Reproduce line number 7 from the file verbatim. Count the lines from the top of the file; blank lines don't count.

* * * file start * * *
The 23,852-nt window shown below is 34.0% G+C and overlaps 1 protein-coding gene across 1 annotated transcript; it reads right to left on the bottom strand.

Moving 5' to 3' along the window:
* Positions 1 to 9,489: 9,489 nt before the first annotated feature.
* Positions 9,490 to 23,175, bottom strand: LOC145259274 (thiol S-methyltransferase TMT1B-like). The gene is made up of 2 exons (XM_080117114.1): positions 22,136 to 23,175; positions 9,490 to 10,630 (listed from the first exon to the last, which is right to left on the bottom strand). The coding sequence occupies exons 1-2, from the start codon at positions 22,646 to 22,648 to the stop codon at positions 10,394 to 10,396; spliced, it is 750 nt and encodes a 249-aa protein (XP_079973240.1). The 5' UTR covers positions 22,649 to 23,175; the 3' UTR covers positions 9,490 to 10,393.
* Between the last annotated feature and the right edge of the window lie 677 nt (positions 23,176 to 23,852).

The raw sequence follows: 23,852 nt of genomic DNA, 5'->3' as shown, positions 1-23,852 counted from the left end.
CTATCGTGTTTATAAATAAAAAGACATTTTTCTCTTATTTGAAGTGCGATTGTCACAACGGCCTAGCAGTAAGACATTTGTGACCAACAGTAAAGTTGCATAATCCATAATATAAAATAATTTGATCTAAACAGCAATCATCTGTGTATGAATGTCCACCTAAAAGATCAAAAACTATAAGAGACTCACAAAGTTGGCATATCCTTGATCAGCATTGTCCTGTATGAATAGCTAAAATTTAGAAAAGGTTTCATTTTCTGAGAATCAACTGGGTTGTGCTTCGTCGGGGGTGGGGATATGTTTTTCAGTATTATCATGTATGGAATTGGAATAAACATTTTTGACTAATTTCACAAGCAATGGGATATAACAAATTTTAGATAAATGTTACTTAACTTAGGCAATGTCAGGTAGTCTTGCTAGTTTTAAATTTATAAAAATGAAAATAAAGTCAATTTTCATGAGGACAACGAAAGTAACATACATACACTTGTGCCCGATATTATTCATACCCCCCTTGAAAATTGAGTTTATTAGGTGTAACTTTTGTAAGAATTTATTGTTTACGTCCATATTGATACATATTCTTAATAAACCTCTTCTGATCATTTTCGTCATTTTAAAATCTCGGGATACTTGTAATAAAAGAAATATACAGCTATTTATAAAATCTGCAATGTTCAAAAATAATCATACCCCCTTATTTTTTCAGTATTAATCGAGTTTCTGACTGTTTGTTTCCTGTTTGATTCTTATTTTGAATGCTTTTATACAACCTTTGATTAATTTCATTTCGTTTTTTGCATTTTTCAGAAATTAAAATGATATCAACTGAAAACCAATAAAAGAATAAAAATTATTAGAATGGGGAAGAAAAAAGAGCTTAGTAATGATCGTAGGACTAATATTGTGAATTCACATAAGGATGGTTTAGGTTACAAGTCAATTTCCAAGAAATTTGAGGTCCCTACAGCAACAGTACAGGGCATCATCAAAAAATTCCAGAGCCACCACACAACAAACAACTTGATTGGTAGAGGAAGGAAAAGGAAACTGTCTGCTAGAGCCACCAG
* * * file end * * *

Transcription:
CTATCGTGTTTATAAATAAAAAGACATTTTTCTCTTATTTGAAGTGCGATTGTCACAACGGCCTAGCAGTAAGACATTTGTGACCAACAGTAAAGTTGCATAATCCATAATATAAAATAATTTGATCTAAACAGCAATCATCTGTGTATGAATGTCCACCTAAAAGATCAAAAACTATAAGAGACTCACAAAGTTGGCATATCCTTGATCAGCATTGTCCTGTATGAATAGCTAAAATTTAGAAAAGGTTTCATTTTCTGAGAATCAACTGGGTTGTGCTTCGTCGGGGGTGGGGATATGTTTTTCAGTATTATCATGTATGGAATTGGAATAAACATTTTTGACTAATTTCACAAGCAATGGGATATAACAAATTTTAGATAAATGTTACTTAACTTAGGCAATGTCAGGTAGTCTTGCTAGTTTTAAATTTATAAAAATGAAAATAAAGTCAATTTTCATGAGGACAACGAAAGTAACATACATACACTTGTGCCCGATATTATTCATACCCCCCTTGAAAATTGAGTTTATTAGGTGTAACTTTTGTAAGAATTTATTGTTTACGTCCATATTGATACATATTCTTAATAAACCTCTTCTGATCATTTTCGTCATTTTAAAATCTCGGGATACTTGTAATAAAAGAAATATACAGCTATTTATAAAATCTGCAATGTTCAAAAATAATCATACCCCCTTATTTTTTCAGTATTAATCGAGTTTCTGACTGTTTGTTTCCTGTTTGATTCTTATTTTGAATGCTTTTATACAACCTTTGATTAATTTCATTTCGTTTTTTGCATTTTTCAGAAATTAAAATGATATCAACTGAAAACCAATAAAAGAATAAAAATTATTAGAATGGGGAAGAAAAAAGAGCTTAGTAATGATCGTAGGACTAATATTGTGAATTCACATAAGGATGGTTTAGGTTACAAGTCAATTTCCAAGAAATTTGAGGTCCCTACAGCAACAGTACAGGGCATCATCAAAAAATTCCAGAGCCACCACACAACAAACAACTTGATTGGTAGAGGAAGGAAAAGGAAACTGTCTGCTAGAGCCACCAG